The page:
Diana Neagu, Partner at Vernon David & Associates, was a speaker at BR’s Working Romania conference on Tuesday and explained that the current legislation in Romania is not in line with the programmes and initiatives carried out by companies in order to attract and retain employees, and argued that the private sector should do more to push for regulatory improvements.
Among the biggest problems that labour and employment lawyers have been facing lately is that certain elements of real life are not regulated well enough – all employers are taking part in this dance to retain employees, reduce emigration rates, make their employees more loyal, with various advanced programmes and initiatives – but unfortunately, Romanian legislation can’t keep up with all these endeavours. This is why it’s normal to wonder how companies manage to deal with the financial burden of these extra benefits, which usually won’t really be supported by the legislation in any way.
Diana Neagu also brought up the idea of sabbatical leave and explained why it’s difficult to implement in Romania due to the lack of related regulation.
“Initially a sabbatical leave meant a year off after six years of full-time work, but the concept has changed in the meantime through legislation in different parts of the world, whereas the employment period now varies from 6 months to three years or even to 10 years of length of service with the same company and the duration of the leave itself may be as short as 3 months and as long as 12 months.
In the autumn of 2015, an HR organisation carried out a study on 400 respondents in Romania, asking them what they thought about sabbatical leave. Of the 400 people, 82 percent said it would be a good way for a company to ensure loyalty. Only 25 percent said they weren’t interested, but my guess is that, in the almost 5 years period since the study this percentage has also decreased as a result of a change in generations.
Although several companies in Romania have tried to implement the sabbatical leave, there is an issue with its duration as it is much longer than the usual holiday period, so it can’t be paid in our current legislative system. And we all know that unpaid leave entails a suspension of the employment agreement and, therefore no social contributions are made in that period which affects, among other things, the employees’ pension. This is what triggered the implementation of a very different concept of sabbatical in Romania by some companies which have tried to add this benefit to their most loyal employees by decreasing the sabbatical period to three months instead of what is currently implemented in countries such as the UK, Germany, France, where the sabbatical may extend to a 11-12 months period. In other countries, regulations recognise the rights of employers and employees to use this time off, and each country has clear eligibility criteria as well as a proper regulation of the fate of the employment agreement during such period (for example, in Germany, the contract remains active).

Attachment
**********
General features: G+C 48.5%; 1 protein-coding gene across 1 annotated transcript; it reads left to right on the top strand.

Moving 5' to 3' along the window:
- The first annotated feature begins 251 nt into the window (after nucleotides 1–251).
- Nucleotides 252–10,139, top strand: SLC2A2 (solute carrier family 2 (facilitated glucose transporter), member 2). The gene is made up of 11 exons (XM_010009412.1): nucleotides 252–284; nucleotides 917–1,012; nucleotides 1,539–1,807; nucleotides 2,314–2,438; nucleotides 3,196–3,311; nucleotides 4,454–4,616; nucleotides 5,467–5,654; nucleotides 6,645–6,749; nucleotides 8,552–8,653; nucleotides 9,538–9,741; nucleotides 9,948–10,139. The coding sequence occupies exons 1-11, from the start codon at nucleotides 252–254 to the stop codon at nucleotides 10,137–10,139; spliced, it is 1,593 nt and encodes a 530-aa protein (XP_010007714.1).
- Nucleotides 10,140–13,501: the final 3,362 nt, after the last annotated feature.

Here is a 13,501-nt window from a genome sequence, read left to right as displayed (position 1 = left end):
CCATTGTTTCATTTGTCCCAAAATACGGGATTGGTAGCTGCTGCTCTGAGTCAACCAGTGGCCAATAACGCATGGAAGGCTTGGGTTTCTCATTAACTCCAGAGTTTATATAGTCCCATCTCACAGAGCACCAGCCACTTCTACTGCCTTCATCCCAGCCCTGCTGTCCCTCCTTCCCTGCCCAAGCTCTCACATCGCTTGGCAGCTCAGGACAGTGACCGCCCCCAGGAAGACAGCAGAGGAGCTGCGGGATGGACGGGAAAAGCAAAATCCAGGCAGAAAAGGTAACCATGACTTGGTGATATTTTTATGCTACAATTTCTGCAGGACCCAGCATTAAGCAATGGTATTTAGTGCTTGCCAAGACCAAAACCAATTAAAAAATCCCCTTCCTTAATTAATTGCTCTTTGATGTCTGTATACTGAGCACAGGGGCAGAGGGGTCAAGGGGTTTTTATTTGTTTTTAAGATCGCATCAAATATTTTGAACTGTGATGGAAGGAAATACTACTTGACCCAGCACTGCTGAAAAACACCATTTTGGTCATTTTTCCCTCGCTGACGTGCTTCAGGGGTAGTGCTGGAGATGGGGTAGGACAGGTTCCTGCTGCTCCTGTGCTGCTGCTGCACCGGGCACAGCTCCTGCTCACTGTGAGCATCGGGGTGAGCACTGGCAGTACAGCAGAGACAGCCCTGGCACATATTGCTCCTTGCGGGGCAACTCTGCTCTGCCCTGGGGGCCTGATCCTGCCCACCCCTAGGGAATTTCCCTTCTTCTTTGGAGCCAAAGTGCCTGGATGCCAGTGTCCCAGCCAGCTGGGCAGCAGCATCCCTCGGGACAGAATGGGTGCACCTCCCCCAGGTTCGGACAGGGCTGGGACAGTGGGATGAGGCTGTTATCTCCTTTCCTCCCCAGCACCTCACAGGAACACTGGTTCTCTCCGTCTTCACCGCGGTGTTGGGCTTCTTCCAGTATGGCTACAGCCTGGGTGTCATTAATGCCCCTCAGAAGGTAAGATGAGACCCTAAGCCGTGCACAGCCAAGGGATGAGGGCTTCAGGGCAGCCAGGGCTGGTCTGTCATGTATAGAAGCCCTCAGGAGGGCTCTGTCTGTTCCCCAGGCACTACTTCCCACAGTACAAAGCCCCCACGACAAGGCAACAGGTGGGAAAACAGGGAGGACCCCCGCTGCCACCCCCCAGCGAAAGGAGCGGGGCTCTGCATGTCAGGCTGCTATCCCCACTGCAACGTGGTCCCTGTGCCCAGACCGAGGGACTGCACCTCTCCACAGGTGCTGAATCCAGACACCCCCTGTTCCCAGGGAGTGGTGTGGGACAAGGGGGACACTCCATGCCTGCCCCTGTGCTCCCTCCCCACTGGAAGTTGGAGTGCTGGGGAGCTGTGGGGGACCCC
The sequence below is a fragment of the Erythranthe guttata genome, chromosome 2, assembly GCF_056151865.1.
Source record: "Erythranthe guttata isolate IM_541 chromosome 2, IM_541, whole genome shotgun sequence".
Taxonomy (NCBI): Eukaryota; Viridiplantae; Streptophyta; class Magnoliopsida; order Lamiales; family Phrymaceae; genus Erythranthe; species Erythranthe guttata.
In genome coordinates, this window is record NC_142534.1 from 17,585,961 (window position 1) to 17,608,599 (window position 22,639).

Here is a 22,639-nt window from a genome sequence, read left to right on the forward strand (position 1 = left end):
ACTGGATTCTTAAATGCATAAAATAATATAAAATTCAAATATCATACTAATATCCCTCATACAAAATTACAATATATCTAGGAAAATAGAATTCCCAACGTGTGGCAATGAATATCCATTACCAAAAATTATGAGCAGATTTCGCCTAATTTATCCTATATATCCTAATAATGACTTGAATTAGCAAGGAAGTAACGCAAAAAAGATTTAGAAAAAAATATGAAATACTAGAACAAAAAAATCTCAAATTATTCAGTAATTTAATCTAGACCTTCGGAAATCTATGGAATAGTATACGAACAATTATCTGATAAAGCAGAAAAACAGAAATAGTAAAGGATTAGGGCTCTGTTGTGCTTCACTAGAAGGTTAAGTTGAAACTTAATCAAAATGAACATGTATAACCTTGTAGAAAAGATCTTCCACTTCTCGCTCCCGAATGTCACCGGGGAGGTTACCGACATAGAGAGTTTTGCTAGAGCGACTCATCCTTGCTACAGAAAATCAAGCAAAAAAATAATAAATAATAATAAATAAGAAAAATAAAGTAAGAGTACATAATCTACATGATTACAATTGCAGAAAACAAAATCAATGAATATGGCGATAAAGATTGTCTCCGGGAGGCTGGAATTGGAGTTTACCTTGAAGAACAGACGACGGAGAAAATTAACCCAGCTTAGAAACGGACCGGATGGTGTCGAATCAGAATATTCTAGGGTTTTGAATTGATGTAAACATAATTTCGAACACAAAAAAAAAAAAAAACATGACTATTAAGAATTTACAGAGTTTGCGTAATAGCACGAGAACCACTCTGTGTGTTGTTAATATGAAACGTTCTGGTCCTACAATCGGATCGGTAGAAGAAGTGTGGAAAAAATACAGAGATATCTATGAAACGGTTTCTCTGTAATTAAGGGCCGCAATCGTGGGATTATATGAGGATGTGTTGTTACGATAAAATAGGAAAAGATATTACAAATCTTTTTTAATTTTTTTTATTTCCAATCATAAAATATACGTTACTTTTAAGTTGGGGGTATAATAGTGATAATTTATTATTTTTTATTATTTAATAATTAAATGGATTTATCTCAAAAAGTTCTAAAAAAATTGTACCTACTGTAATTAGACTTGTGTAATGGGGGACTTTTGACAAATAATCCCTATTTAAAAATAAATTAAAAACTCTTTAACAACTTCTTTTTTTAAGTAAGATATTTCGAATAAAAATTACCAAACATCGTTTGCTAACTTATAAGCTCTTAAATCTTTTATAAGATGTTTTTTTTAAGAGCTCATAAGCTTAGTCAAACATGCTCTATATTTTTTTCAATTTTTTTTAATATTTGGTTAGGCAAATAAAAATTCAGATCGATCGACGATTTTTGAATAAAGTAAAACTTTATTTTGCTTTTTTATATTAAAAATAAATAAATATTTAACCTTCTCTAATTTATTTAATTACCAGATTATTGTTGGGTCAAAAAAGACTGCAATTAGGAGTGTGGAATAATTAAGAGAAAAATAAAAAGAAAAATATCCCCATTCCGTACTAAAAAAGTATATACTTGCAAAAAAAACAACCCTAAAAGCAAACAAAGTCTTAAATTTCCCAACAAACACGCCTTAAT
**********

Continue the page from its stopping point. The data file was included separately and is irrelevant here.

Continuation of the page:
I think that the only solution is for the business environment to push for legislative changes in this area because this is not only a very good tool in the struggle to retain the ever diminishing workforce in Romania but also as a means to relate better to the wellness and wellbeing of the individuals themselves in a continuously increasing stressful and demanding global economy. This type of benefit in particular, helps mitigate the risks of the burnout phenomenon which is affecting more and more the labor market in Romania.
We therefore believe that is very unfortunate that employers in Romania have to find legislative loopholes and tricks in order to improve the lifestyle of their employees.”